Tom Wilson, an experienced punch-thrower himself, approved of Bryce Harper's fight

When Tom Wilson compliments your punching, it's not all that different from when Vince Carter compliments your dunking or LaVar Ball compliments your ability to annoy millions of people just by opening your mouth.

Therefore, Bryce Harper, who initiated a one-on-one fight not normally seen on MLB fields Monday in San Francisco, should feel very honored by this Wilson tweet:

Wilson had more than double the number of penalty minutes than the next closest Capital this past season, so he's familiar with what is and isn't worthy of a trip to the penalty box. He also knows what good fighting looks like, and judging by his hashtag, the Nationals star met Wilson's standards.

Unfortunately for Harper, his punches came on the diamond and not the ice, so he'll likely miss more time than a few minutes once the powers that be have a chance to review his actions. 

RELATED: THE HISTORY THAT CAUSED STRICKLAND TO THROW AT HARPER

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Even after two-plus years, Hunter Strickland couldn't forget last meeting with Bryce Harper

Even after two-plus years, Hunter Strickland couldn't forget last meeting with Bryce Harper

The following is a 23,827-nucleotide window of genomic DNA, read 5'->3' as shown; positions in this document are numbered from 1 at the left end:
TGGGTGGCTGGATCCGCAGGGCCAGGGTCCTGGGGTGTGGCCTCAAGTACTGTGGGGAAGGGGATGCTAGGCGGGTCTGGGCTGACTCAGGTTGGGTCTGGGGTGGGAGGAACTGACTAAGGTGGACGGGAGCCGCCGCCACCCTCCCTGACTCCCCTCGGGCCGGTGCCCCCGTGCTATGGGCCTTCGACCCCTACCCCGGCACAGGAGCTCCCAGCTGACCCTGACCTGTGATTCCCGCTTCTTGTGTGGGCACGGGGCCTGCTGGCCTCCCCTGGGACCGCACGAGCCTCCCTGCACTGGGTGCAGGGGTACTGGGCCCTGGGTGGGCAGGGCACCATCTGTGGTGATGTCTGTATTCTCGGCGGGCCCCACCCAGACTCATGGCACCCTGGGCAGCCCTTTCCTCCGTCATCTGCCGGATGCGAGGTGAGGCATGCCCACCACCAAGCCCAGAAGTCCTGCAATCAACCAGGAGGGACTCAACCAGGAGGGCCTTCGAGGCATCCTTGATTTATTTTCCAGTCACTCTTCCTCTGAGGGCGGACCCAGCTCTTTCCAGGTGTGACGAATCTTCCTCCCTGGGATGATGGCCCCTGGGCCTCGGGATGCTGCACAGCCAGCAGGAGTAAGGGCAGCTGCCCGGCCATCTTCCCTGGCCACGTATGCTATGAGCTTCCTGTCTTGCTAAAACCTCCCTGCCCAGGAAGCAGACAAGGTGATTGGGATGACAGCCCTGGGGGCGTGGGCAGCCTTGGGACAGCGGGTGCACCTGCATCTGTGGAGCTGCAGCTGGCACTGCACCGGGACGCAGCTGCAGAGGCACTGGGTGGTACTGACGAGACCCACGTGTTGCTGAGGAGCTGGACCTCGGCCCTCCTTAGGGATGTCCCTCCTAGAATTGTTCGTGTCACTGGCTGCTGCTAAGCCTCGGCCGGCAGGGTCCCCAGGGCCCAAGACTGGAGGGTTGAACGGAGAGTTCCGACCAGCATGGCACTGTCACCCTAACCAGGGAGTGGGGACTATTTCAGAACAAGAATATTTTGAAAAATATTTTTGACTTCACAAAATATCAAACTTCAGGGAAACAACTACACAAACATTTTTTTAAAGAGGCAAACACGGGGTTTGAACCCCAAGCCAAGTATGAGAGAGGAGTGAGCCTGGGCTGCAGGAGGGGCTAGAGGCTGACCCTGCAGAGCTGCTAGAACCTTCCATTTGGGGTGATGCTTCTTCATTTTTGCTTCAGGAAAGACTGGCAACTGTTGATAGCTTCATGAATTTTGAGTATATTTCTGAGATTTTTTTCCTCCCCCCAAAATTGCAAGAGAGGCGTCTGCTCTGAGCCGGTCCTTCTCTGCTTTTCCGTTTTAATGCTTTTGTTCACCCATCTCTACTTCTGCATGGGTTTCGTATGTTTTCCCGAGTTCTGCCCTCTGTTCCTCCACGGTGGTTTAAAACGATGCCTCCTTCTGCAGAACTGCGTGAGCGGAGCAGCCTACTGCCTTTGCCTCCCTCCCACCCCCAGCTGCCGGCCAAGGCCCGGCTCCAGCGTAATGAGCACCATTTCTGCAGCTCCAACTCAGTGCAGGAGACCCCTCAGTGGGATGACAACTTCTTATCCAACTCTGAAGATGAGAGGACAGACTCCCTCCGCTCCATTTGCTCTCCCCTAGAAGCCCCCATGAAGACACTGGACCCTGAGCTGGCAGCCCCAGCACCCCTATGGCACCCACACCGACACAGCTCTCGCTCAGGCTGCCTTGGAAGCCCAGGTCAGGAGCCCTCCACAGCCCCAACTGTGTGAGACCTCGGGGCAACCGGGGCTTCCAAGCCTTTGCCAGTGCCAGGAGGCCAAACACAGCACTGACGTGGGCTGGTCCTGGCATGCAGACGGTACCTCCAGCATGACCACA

965 days. That's the amount of time that separated the second time Bryce Harper and Hunter Strickland faced each other on an MLB diamond and the third one.

In that second matchup, which came back in Game 4 of the 2014 NLDS, Harper launched a game-tying home run in the seventh inning off of Strickland. Harper also hit a blast off Strickland in Game 1 of the same series.

Well, apparently, the Giants reliever still hasn't gotten over his last time he saw the Nationals star, because on Monday, the right-hander plunked the MVP candidate with a fastball the first chance he had since their postseason encounters almost three years ago.

Ironically enough, after San Francisco beat Washington in the NLDS, Strickland told the SF Chronicle how he would have to "have a short memory" on the mound for the rest of the playoffs and keep his composure after the home runs. Judging by this video, however, it's clear that Strickland's had some issues moving on:

RELATED: MORE ON THE HARPER VS. STRICKLAND BRAWL

When you look back at that Game 4 meeting, you'll see Harper pause at home plate and watch his moonshot after sending it into the McCovey Cove, then glare at Strickland a few times as he rounds the bases. Some will call what No. 34 did a violation of baseball's unwritten rules, but it was a huge moment on a huge stage, which contributed to Harper's emotional reaction.

The fact of the matter is that plenty of pitchers have moved on from much more egregious things in much shorter time frames, but for whatever reason, Strickland just wasn't able to.

Afterward, Harper explained why he thinks the hit by pitch should've never happened.

But Ryan Zimmerman had the best quote of all when talking about the sequence:

The veteran is right on with that statement. Harper was better than Strickland back in 2014, so Strickland felt the need to tag Harper first before Harper had a chance to tag him again on Monday. Essentially, the pitcher followed the, "If you can't beat him, bean him" strategy.

965 days is a long time to get over a grudge. For Hunter Strickland, though, 965 days still wasn't enough.